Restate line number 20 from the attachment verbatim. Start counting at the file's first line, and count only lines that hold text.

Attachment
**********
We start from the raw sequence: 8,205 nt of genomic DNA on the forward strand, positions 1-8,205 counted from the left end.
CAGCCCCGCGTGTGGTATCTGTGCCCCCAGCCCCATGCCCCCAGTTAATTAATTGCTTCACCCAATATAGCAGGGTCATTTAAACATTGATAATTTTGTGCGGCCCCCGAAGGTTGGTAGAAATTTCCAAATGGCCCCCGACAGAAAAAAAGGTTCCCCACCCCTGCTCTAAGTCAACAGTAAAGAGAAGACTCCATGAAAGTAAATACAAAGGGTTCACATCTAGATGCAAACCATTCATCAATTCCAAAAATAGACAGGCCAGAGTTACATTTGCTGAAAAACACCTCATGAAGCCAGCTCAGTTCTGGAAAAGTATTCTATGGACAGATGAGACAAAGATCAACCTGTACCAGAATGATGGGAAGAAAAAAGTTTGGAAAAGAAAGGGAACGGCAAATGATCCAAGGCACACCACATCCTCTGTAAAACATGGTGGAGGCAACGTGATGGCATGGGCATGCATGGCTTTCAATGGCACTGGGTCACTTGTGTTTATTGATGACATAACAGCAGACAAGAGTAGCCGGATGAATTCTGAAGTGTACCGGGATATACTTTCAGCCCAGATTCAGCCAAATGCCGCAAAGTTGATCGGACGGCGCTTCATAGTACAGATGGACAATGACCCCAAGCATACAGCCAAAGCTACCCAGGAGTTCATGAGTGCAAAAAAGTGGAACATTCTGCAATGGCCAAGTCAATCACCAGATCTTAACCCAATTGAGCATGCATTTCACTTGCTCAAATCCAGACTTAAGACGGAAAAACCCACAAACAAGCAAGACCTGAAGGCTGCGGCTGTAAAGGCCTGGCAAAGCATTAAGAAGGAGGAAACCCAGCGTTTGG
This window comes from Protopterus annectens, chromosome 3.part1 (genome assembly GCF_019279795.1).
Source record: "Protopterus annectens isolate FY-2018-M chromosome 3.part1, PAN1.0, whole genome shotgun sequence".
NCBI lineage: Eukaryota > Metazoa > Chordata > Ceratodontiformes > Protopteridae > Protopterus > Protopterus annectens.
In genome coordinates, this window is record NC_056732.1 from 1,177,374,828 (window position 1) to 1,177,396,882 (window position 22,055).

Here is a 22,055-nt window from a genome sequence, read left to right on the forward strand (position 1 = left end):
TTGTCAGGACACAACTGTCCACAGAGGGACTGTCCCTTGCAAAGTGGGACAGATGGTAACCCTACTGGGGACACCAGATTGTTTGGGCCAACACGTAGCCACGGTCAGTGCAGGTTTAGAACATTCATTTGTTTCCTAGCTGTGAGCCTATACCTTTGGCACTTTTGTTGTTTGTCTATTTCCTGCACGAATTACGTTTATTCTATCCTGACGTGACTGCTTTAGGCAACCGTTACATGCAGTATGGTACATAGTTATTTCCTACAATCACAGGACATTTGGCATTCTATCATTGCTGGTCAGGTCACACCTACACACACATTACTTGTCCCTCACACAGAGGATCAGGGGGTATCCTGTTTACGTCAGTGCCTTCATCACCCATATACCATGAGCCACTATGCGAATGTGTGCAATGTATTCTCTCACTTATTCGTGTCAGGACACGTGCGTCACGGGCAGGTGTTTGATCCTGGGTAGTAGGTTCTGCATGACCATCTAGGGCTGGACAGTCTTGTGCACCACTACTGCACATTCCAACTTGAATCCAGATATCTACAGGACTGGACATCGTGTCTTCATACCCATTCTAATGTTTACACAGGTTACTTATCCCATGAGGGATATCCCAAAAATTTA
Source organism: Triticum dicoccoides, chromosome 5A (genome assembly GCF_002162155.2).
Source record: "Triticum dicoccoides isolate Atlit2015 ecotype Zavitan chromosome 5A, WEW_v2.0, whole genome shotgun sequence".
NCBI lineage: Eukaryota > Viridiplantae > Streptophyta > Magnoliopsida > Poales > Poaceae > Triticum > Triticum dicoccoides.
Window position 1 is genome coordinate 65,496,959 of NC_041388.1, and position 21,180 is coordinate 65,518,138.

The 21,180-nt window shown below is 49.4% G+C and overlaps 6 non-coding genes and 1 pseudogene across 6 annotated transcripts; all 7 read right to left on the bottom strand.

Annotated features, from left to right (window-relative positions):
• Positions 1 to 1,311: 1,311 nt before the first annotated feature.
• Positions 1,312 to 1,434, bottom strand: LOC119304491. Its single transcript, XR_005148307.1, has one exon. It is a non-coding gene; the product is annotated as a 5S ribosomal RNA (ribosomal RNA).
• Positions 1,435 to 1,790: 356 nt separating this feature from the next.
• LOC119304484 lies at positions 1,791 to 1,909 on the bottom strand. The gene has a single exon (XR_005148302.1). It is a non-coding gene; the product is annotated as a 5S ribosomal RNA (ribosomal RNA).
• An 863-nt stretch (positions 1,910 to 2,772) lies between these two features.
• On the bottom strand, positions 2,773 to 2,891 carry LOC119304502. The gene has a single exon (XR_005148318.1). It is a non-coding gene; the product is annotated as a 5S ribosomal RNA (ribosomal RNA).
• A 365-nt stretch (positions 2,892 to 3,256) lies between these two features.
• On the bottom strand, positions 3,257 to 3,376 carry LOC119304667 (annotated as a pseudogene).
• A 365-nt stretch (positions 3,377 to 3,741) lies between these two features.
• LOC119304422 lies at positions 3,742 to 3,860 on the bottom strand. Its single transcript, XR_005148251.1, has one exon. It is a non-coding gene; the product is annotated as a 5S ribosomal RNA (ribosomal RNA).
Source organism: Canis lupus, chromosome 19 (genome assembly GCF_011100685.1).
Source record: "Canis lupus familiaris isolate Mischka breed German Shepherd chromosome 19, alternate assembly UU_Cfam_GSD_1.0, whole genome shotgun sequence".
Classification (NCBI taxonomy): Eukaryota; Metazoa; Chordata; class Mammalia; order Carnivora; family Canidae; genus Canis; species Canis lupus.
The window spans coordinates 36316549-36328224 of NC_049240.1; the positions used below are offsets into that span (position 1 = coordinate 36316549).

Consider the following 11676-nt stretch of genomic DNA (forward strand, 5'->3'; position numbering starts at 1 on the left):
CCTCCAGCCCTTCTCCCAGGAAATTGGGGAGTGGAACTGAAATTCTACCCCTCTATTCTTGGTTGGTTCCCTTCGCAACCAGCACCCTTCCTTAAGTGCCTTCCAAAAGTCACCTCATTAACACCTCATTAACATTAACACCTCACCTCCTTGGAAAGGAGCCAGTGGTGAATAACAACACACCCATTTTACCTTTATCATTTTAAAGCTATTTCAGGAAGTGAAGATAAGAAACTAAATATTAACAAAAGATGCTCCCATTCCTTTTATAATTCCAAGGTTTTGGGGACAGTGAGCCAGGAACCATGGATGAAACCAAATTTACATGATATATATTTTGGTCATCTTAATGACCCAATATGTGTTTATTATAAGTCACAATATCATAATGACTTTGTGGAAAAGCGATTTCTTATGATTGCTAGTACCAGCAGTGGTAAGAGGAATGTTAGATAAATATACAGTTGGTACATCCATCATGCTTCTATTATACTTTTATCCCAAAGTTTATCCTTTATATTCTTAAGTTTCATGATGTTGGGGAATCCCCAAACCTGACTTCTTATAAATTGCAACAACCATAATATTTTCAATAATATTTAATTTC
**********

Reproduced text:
• On the bottom strand, positions 2,773 to 2,891 carry LOC119304502. The gene has a single exon (XR_005148318.1). It is a non-coding gene; the product is annotated as a 5S ribosomal RNA (ribosomal RNA).